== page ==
‘One thing I would say, his word was always good with me,’ said William Binning.
YOUNGSTOWN — Atty. Don L. Hanni Jr., who defined some of the best and worst in Youngstown law and politics during a career that spanned more than a half-century, died at his Coitsville home Wednesday morning.
As a lawyer, Hanni had a reputation as an accomplished student of the law and as a courtroom brawler who was faster on his feet than almost any opponent. As a politician, his own success at the ballot box was mixed, but as a Democratic Party chairman he made and broke more political careers than any chairman before him — or likely any that will follow him.
Friends and adversaries, sometimes one person being both, depending on the circumstances, talked about Hanni, 82, the lawyer, the politician and the man.
He was nicknamed “Bullmoose” by Julaine Gilmartin, the wife of his good friend Atty. Vincent Gilmartin. Mrs. Gilmartin said Hanni reminded her of a character, “General Bullmoose, in the “Li’l Abner” cartoon, who was always telling everybody what to do, she said with a laugh.
“He always had the greatest stories. We’re losing all the curmudgeons. It’s the end of an era,” she said.
“We were very dear friends,” said Gilmartin, who had an office in the same building as Hanni at 219 W. Boardman St., after his 16-year stint as county prosecutor.
“He was a very honorable sort of person, very straightforward, very alert and kind-hearted,” he added.
Gilmartin said he and Hanni faced each other numerous times as prosecutor and defense attorney. “I found him to be very well-prepared, always knowledgeable about what we were doing, and aware of what the law required. He was a very good attorney,” Gilmartin said.
One of Hanni’s fiercest political foes over the years was William Binning, who was chairman of the Mahoning County Republican Party at the same time Hanni was head of the county Democratic Party.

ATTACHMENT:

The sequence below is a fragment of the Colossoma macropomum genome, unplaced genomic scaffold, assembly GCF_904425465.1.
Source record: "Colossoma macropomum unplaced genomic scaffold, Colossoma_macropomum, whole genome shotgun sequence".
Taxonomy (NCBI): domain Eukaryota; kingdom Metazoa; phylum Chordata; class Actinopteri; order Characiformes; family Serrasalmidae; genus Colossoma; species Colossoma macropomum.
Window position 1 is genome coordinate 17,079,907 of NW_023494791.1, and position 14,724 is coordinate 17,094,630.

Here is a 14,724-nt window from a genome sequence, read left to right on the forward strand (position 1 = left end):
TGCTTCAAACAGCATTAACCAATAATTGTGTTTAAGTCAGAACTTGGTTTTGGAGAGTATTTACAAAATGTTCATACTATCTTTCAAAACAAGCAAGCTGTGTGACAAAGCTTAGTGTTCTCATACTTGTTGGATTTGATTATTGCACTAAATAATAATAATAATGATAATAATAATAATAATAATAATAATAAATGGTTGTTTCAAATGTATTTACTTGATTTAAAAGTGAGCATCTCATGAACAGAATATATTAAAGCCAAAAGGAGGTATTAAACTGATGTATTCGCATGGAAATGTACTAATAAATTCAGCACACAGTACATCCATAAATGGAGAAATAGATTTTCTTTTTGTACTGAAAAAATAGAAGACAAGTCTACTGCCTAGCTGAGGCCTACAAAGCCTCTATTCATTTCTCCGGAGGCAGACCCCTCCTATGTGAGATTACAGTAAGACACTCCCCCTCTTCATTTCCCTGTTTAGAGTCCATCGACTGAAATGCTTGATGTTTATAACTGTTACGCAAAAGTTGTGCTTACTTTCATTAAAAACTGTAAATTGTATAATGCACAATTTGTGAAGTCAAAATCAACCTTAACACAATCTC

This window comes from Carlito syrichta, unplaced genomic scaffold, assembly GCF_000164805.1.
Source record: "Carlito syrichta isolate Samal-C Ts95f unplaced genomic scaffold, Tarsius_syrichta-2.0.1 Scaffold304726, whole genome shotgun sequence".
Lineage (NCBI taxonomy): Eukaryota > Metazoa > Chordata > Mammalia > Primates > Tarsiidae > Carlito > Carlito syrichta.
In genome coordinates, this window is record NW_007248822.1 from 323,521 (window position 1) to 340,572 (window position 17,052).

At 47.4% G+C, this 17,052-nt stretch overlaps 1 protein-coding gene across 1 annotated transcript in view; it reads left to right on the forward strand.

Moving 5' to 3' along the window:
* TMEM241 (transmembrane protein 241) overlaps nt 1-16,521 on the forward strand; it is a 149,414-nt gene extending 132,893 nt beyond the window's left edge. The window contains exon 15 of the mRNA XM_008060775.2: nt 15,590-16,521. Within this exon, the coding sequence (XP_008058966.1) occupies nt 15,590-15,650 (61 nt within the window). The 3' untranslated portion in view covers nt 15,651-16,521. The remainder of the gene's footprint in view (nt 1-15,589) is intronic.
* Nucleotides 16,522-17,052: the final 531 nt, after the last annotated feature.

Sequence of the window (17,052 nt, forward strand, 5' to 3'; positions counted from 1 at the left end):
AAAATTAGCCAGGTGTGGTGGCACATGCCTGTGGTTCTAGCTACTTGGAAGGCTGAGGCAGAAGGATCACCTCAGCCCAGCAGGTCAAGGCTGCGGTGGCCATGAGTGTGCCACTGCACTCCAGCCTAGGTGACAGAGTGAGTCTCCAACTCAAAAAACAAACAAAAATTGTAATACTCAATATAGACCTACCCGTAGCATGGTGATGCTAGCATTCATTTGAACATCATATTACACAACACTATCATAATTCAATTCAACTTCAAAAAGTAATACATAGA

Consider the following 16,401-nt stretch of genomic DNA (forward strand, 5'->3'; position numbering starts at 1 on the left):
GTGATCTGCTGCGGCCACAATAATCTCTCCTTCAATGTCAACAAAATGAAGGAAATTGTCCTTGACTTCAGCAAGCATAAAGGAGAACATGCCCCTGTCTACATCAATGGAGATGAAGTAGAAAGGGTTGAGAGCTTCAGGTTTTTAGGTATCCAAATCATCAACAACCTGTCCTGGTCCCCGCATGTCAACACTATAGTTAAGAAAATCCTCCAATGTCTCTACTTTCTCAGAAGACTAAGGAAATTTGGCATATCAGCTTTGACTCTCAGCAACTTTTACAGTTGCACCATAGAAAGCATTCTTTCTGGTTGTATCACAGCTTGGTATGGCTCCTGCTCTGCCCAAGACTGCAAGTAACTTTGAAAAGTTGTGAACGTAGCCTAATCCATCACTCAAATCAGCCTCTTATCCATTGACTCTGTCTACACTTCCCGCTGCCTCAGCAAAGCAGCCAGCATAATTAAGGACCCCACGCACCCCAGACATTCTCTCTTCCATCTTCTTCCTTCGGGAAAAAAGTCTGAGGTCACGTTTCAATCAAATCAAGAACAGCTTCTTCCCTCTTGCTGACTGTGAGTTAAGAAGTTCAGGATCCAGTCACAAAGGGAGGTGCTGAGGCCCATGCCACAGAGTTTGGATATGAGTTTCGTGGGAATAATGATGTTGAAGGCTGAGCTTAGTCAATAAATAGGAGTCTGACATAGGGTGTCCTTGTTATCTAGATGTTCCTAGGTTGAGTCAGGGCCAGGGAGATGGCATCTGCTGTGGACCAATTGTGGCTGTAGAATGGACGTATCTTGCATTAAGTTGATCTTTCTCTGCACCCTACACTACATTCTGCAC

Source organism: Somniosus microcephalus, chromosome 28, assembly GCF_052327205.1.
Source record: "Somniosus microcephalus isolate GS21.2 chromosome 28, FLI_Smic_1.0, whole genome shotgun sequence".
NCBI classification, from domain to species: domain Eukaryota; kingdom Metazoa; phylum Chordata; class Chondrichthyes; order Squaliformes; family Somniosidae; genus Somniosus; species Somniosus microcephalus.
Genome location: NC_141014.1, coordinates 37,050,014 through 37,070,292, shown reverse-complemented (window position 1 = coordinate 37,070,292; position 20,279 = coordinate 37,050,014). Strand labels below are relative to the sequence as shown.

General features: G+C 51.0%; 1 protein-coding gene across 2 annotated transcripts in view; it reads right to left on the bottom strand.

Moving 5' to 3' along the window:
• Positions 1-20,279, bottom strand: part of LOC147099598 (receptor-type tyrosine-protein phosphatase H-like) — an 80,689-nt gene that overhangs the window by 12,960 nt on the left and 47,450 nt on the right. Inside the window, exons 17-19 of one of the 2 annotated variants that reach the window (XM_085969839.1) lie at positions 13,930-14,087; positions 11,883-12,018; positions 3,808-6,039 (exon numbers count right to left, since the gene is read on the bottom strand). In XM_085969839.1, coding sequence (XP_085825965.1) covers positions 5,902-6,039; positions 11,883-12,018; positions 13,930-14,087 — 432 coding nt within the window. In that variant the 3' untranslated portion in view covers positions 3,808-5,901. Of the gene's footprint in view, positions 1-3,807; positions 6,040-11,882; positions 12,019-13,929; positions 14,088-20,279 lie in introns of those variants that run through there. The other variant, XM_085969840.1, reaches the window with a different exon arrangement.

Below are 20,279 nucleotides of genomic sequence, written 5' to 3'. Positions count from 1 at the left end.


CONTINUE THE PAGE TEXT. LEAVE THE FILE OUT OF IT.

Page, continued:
Binning said sometimes their relationship was friendly, but they often were bitter enemies and had nasty fights.
“It depended on the issue of the day,” said Binning, professor emeritus at Youngstown State University and former chairman of the school’s political science department.
“One thing I would say, his word was always good with me. I had great respect for him because of that. He was one of the great colorful figures of the Mahoning Valley, and his passing is a great loss to the Valley,” Binning said.
Another political foe with whom Hanni locked horns was Atty. Michael Morley, who replaced Hanni as county Democratic Party chairman in 1994.
“While Don and I had our political differences, we maintained a civil and cordial relationship over the years. I offer my condolences to his family. I visited him in the nursing home a couple of weeks ago and wished him well.
“We would see each other at events and he would call me chairman and I would call him chairman, and occasionally we would share a story,” Morley said.
“Don Hanni and I were close friends. We used to have lunch on Fridays together and have a drink or two together,” said R. Scott Krichbaum, a Mahoning County Common Pleas Court judge and a former defense lawyer.
“But he and I battled, too. We were great adversaries at one point. He was Democratic Party chairman and I was the Republican candidate for judge. We had to send the sheriff up to secure the ballots once the voting was done. It was a very close race,” Judge Krichbaum said.
On the other hand, however, the judge said Hanni was “probably as good a trial lawyer as this area ever produced. He was absolutely brilliant in cross-examination. He was much more concerned with the facts than with the law. His method was very effective. He could pretty much take any case and give the defendant the best defense available.
“We respected each other as trial lawyers. It causes me a great deal of sorrow that I’ve lost him as a friend and as a colleague. His death is a tremendous loss to his family and the community,” Judge Krichbaum said.
Former Sen. Harry Meshel’s relationship with Hanni went back to pre-college days when they used to frequent the Ritz Bar on Wilson Avenue on the East Side. They were both World War II veterans — Hanni in Europe and Meshel in the Pacific.
“We used to argue about who won the war,” Meshel said with a laugh.